The British proposal had been studied by the Australian Army, it was accepted in principle and adapted for Australian requirements. General Routine Order (GRO)G465 authorised the formation of the new Corps of Australian Electrical and Mechanical Engineers (AEME) as part of the Master General of the Ordnance Branch.

GRO 0578 ordered the new Corps to take effect in two phases:

Phase 1 of AEME to be the transfer of personnel of the Mechanical Engineering Branch of the AAOC on the 1st December 1942: and Phase 2 of AEME to be the transfer of unit maintenance tradesmen on 1st May 1943.

Until victory in 1945, AEME units and personnel were involved in all phases of war. They served in Egypt, Palestine, Libya, Cyrenacia, Greece and Crete, Syria, Malaya, New Guinea and South West Pacific.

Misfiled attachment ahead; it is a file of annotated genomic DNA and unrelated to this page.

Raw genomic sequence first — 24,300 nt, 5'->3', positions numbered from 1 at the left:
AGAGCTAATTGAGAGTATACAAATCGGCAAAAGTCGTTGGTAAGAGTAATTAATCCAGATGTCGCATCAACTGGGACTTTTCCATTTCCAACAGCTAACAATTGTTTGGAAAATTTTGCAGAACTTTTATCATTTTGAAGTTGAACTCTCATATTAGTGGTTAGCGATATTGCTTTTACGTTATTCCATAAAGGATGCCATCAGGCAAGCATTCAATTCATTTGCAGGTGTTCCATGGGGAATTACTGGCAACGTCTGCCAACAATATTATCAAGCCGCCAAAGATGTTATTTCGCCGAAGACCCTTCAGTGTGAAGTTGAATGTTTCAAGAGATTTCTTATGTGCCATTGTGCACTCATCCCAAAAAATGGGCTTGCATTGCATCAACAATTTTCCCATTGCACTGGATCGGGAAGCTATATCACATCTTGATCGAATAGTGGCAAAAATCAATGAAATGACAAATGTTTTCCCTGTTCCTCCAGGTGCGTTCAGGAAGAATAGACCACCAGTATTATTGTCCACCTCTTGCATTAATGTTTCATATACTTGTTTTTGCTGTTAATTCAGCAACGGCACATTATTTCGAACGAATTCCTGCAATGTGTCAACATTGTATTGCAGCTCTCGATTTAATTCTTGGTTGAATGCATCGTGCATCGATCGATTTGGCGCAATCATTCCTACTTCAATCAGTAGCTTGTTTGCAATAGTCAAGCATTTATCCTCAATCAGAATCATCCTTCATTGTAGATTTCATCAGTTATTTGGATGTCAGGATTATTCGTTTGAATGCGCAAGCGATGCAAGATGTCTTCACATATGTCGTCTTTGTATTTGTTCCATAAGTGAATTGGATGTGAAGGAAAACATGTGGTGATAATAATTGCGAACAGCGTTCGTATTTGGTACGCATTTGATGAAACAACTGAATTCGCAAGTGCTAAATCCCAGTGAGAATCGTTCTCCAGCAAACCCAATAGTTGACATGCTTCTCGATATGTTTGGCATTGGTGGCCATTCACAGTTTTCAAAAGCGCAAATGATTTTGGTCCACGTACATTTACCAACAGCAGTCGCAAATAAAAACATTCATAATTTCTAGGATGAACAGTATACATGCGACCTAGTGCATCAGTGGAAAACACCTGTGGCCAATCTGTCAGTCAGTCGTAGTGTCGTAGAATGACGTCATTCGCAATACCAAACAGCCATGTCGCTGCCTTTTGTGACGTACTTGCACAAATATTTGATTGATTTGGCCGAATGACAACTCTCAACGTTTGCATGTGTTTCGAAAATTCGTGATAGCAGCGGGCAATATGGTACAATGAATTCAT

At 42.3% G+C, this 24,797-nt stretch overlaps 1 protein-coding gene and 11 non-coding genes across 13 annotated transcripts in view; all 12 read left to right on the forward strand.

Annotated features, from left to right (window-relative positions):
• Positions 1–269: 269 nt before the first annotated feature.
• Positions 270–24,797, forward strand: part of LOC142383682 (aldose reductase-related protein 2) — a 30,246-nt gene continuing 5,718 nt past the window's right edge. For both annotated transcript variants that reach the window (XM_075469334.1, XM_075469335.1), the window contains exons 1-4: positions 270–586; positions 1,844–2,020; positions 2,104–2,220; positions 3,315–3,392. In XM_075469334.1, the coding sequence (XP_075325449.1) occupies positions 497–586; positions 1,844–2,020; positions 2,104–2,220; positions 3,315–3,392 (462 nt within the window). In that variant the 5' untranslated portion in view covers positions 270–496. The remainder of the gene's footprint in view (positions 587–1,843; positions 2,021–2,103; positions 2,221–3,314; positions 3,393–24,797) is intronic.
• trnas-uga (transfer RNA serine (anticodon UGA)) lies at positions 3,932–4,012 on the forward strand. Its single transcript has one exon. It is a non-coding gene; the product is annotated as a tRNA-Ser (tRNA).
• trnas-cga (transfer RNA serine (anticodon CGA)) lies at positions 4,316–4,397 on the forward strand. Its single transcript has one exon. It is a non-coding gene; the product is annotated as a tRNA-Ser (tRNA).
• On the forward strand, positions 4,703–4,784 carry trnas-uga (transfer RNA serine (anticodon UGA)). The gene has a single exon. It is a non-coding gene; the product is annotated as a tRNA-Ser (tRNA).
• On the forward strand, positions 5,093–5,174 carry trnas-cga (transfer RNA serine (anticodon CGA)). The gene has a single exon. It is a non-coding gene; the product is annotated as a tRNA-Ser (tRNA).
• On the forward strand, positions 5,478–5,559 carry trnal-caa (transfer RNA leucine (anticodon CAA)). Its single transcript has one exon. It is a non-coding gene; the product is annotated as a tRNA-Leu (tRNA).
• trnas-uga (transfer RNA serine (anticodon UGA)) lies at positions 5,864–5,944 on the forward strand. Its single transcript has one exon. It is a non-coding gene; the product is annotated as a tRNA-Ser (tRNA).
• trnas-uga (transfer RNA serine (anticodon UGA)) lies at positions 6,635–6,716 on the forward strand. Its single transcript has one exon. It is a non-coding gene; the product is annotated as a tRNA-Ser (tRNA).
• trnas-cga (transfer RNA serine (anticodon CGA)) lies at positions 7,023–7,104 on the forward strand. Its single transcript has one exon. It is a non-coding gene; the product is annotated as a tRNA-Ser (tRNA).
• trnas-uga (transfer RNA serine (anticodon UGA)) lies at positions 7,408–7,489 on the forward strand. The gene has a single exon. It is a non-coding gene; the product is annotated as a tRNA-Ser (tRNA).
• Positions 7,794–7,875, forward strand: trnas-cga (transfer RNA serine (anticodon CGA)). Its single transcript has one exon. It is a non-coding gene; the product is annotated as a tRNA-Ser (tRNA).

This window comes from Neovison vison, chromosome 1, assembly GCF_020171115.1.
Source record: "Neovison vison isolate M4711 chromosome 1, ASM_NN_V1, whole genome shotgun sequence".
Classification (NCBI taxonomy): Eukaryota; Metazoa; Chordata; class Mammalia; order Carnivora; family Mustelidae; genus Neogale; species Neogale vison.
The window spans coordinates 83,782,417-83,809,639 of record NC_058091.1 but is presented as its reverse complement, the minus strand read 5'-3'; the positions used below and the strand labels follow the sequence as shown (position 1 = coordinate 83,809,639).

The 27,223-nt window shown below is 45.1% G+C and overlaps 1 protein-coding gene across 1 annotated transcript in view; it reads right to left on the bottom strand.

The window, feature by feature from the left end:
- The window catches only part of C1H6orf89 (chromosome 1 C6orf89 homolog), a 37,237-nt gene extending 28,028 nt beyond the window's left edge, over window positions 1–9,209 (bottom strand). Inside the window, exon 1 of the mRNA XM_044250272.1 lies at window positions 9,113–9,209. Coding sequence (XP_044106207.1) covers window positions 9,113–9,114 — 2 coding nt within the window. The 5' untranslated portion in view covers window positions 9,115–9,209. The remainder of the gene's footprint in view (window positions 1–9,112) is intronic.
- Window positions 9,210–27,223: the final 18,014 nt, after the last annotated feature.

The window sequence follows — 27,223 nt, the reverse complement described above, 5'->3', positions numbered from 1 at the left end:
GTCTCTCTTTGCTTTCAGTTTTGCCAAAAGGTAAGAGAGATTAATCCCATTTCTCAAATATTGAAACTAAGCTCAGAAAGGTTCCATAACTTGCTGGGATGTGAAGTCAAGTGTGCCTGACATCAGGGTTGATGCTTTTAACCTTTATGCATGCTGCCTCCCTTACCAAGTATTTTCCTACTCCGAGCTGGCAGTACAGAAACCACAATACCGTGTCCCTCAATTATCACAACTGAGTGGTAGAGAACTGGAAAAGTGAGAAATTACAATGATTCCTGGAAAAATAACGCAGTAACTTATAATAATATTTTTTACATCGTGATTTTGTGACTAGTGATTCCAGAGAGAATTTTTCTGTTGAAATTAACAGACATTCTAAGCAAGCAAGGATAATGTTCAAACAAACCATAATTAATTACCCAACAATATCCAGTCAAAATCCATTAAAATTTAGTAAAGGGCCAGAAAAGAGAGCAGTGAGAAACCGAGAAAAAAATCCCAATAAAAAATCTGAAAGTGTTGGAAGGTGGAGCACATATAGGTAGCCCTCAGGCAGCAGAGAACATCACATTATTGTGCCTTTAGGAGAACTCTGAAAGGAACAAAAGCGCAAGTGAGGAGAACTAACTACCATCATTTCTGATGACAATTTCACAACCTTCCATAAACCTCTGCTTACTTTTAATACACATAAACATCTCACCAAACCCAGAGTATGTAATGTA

In recognition of service during the 2nd  World War a numbers of Corps including AEME were granted the title of “Royal” by King George VI on the 10 November 1948.

The Corps today continues to be responsible for ensuring the Army’s equipment operates reliably and efficiently and is expeditiously restored to useful condition after failure or damage.

With rapidly changing technology and ever increasing operational requirements of the battlefield the Corps will continue to have heavy demands placed on it.

The foundations laid by the members of the Corp in its short history provide a sound basis for meeting these future challenges.